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What are your values and why are they important?



Many larger organisations have very well publicised organisational values, but what purpose do they serve? I've been thinking about this a fair amount as I start putting my website together.


What values do I want for my organisation and where have they evolved from? How will they affect my organisation and the way I work, or are they just words on curling posters or hidden behind numerous badges on a lanyard?


OK, so as I was driving to fit my eldest daughter's new dishwasher a little while ago, my youngest was playing Christmas songs in the car. It was far, far too early for Mud, Slade or Michael Bublé. If she reached Boney M there was a real risk that I might have started remembering dances from my youth and lost control of the car. So I went into thinking and reflecting mode.


What I realised was that we had a very strong values-based approach to parenting and personal relationships.

Our marriage is based on shared core values and our parenting made explicit our expectations about behaviours based on those values. Shared values remain the golden thread of our family life. Our personal values involve unconditional love and open communication, a strong work ethic and recognition of achievement (our children would say expectation). We believe in honesty, owning mistakes and knowing that, regardless of what happens, the sun will rise tomorrow.


Those values have seen us through good times and challenging times, with a resilience and strength that comes from having sure foundations to base our lives on. It was a lovely reflection, with my husband backseat driving and my daughter shaking to random festive songs. I am rarely described as 'chilled' (perhaps unfairly, tiger mother more often) but with acknowledgement from others that we have a right to be proud of the people are children have become. That isn't entirely down to good luck; it was about our shared beliefs and values, as parents.


So where does that fit into work? Think about some of the organisations you know and maybe look up their values. Which furniture company would you think has 'Humbleness and willpower' as one of their underpinning values?

Which stuffed toy company might use 'Cele-bear-ate' as one of their values?

The furniture store one made me smile, as it was so very appropriate - who has not felt the need for great willpower when trying to interpret the instructions of a flat pack chest of drawers or the need for humility when your mother-in-law asks where the lovely vase came from?


I can think of at least a couple of times organisational values have been rather important to my work as a leader and regulator. One involved persuading an employment tribunal panel that our organisational value of integrity went far beyond handing in a wallet you had found and that it is an absolute essential for anyone wanting to work in regulation. We have to be beyond reproach if we are to succeed in gaining the respect and trust of those we work with. The panel accepted this was the case and came to understand that lying to further your own ends did not sit well with regulation and was sufficient grounds for dismissal. We need our staff to be honest.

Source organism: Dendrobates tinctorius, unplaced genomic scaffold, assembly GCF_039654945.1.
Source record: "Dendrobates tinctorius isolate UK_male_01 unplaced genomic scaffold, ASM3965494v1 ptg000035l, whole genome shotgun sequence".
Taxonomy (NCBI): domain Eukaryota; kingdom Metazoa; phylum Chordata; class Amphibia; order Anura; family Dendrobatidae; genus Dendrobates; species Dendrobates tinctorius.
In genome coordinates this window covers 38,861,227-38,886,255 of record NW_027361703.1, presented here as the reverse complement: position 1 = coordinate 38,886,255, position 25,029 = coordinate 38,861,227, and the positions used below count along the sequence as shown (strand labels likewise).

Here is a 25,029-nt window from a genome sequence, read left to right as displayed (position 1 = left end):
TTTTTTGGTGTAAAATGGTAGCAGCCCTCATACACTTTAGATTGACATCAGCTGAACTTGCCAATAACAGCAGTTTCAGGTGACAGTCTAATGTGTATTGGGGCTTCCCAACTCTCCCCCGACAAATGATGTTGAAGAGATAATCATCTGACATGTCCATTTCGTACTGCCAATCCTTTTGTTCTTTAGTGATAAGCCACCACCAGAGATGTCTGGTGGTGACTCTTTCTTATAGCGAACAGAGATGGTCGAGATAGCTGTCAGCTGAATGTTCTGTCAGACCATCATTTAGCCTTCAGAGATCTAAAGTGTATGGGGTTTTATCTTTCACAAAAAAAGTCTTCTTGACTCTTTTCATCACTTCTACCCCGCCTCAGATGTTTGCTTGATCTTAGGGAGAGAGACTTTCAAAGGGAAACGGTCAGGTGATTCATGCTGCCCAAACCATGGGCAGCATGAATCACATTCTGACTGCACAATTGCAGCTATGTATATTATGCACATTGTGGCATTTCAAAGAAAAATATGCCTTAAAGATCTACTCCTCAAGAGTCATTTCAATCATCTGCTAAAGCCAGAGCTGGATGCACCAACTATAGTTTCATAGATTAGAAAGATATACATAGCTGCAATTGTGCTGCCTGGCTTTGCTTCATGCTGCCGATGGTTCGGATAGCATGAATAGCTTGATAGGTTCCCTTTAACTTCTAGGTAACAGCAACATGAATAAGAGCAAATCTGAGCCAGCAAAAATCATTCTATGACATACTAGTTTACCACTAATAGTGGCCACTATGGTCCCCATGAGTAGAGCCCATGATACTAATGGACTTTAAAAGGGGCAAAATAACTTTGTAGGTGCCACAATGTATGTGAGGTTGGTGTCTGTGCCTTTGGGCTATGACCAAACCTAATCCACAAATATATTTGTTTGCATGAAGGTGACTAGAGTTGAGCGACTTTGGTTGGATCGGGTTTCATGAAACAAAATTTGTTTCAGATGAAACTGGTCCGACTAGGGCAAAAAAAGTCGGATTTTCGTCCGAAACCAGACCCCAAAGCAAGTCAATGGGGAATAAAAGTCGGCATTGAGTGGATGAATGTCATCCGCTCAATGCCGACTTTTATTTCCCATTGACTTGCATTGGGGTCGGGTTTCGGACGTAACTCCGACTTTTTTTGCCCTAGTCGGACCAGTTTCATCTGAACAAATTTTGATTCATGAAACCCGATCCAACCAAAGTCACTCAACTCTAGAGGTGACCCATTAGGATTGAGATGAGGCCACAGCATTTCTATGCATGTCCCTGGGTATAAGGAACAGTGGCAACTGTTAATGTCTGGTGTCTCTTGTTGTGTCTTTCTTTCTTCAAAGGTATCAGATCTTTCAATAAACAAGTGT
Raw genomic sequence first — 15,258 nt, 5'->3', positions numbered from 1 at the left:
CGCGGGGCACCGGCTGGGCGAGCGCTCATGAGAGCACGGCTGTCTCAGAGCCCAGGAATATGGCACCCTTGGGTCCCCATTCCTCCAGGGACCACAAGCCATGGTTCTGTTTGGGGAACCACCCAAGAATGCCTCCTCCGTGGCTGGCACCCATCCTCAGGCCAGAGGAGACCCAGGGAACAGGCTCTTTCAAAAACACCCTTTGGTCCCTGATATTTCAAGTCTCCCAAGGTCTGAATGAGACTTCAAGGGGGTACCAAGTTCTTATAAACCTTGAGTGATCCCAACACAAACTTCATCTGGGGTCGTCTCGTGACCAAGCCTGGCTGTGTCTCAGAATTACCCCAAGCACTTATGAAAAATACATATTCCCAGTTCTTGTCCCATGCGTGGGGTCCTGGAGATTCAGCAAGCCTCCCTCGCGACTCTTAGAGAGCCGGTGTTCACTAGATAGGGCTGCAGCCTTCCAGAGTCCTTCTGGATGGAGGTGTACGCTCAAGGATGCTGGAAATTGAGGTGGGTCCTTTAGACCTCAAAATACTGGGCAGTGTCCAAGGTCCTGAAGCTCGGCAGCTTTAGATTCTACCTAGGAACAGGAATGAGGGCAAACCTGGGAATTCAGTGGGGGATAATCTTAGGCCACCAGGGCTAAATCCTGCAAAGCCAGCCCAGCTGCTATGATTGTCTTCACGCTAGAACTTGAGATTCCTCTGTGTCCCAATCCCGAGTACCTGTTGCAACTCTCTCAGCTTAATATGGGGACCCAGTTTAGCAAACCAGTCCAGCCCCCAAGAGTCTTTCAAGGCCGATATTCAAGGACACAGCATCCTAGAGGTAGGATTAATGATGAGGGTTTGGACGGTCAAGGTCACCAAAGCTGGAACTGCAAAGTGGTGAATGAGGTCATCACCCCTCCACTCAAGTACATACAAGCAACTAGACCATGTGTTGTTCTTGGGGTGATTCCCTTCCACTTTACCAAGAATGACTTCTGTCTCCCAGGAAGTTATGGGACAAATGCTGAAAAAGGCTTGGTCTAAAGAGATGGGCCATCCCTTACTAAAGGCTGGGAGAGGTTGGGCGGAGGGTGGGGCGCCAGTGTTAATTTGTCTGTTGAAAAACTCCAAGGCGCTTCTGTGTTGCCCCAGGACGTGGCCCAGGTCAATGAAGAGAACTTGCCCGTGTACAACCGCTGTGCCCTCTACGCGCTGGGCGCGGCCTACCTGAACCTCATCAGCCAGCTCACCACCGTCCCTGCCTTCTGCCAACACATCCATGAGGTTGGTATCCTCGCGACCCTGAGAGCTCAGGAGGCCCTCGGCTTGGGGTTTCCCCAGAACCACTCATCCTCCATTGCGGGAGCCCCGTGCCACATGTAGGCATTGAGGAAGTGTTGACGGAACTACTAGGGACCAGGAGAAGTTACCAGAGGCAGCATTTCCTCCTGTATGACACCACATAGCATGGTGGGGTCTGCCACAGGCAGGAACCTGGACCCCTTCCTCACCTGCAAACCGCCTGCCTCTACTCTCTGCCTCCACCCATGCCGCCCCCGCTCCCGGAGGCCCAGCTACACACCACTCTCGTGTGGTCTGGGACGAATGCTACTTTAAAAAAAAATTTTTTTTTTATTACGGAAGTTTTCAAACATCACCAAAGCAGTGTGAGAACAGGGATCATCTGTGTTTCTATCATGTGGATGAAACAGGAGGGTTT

We now recruit using our values as a guide and have the expectation that all staff seeking appointment will know and support the four values of the Commission - Excellence, Teamwork, Integrity and Caring. If you rearrange them you can come up with the acronym CITE - a very appropriate one since Commission staff spend so much time citing regulations, national guidance and key policy documents. They are simply how we work.


What are your organisation values? How were they created? Were staff involved or were they imposed? Are they mentioned at recruitment and do you explore the commitment of applicants to upholding the values?


Being clear from the outset saves disappointment and more work later on. If staff are clear about the expected ways of working, they can be supported to behave in a way that meets expectations. If staff know that everyone, at all levels, should be courteous, it becomes easier to raise concerns when they see another member of staff or manager being rude to a visiting relative or junior member of staff.



Our Towards Outstanding company brand and my book series are all based around the use of reflection as a tool for personal, professional and organisational improvement. We focus very much on excellence in health and social care and see excellence as being very achievable. In fact, we believe that excellent care and treatment is a right for all people using health and social care services. In order to deliver that focus on outstanding practice, we have very clear organisational values for Towards Outstanding Limited and the affiliated brands.


Our values are CHIVE - Compassion, Honesty, Innovation, Value and Excellence. If we want to be outstanding and want those we work with to be outstanding then these are the minimum we expect from ourselves and those we work with.


Strong commitment to shared organisational values helps build a culture where staff feel safe and as a consequence that improves the experience for the staff and people using the service - unless you've imposed completely the wrong values. I do remember a service whose key selling point and organisational value was 'the cheapest surgery in Europe' and 'thriftiness'. Unsurprisingly, they didn't stay open long.

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